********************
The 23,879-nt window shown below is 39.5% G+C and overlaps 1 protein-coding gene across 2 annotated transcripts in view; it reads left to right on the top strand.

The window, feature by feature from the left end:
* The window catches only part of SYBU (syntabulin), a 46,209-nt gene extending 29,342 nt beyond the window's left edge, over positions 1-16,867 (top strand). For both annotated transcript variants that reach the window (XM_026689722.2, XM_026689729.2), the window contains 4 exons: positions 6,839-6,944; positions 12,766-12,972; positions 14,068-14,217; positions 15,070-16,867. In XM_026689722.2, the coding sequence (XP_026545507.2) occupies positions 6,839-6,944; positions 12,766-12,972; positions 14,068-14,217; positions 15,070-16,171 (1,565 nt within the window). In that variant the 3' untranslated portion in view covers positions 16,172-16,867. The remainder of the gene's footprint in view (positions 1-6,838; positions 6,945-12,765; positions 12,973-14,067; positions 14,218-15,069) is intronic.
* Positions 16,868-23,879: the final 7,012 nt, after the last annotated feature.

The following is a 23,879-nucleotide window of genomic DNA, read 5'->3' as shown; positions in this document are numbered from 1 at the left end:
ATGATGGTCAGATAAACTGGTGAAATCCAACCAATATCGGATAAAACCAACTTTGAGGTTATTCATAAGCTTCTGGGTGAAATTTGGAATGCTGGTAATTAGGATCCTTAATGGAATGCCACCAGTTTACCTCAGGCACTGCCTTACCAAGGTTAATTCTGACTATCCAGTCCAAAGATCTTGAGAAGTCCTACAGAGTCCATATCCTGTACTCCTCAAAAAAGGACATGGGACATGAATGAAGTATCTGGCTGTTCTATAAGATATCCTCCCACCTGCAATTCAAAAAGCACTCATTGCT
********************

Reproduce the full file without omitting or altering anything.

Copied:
The 23,879-nt window shown below is 39.5% G+C and overlaps 1 protein-coding gene across 2 annotated transcripts in view; it reads left to right on the top strand.

The window, feature by feature from the left end:
* The window catches only part of SYBU (syntabulin), a 46,209-nt gene extending 29,342 nt beyond the window's left edge, over positions 1-16,867 (top strand). For both annotated transcript variants that reach the window (XM_026689722.2, XM_026689729.2), the window contains 4 exons: positions 6,839-6,944; positions 12,766-12,972; positions 14,068-14,217; positions 15,070-16,867. In XM_026689722.2, the coding sequence (XP_026545507.2) occupies positions 6,839-6,944; positions 12,766-12,972; positions 14,068-14,217; positions 15,070-16,171 (1,565 nt within the window). In that variant the 3' untranslated portion in view covers positions 16,172-16,867. The remainder of the gene's footprint in view (positions 1-6,838; positions 6,945-12,765; positions 12,973-14,067; positions 14,218-15,069) is intronic.
* Positions 16,868-23,879: the final 7,012 nt, after the last annotated feature.

The following is a 23,879-nucleotide window of genomic DNA, read 5'->3' as shown; positions in this document are numbered from 1 at the left end:
ATGATGGTCAGATAAACTGGTGAAATCCAACCAATATCGGATAAAACCAACTTTGAGGTTATTCATAAGCTTCTGGGTGAAATTTGGAATGCTGGTAATTAGGATCCTTAATGGAATGCCACCAGTTTACCTCAGGCACTGCCTTACCAAGGTTAATTCTGACTATCCAGTCCAAAGATCTTGAGAAGTCCTACAGAGTCCATATCCTGTACTCCTCAAAAAAGGACATGGGACATGAATGAAGTATCTGGCTGTTCTATAAGATATCCTCCCACCTGCAATTCAAAAAGCACTCATTGCT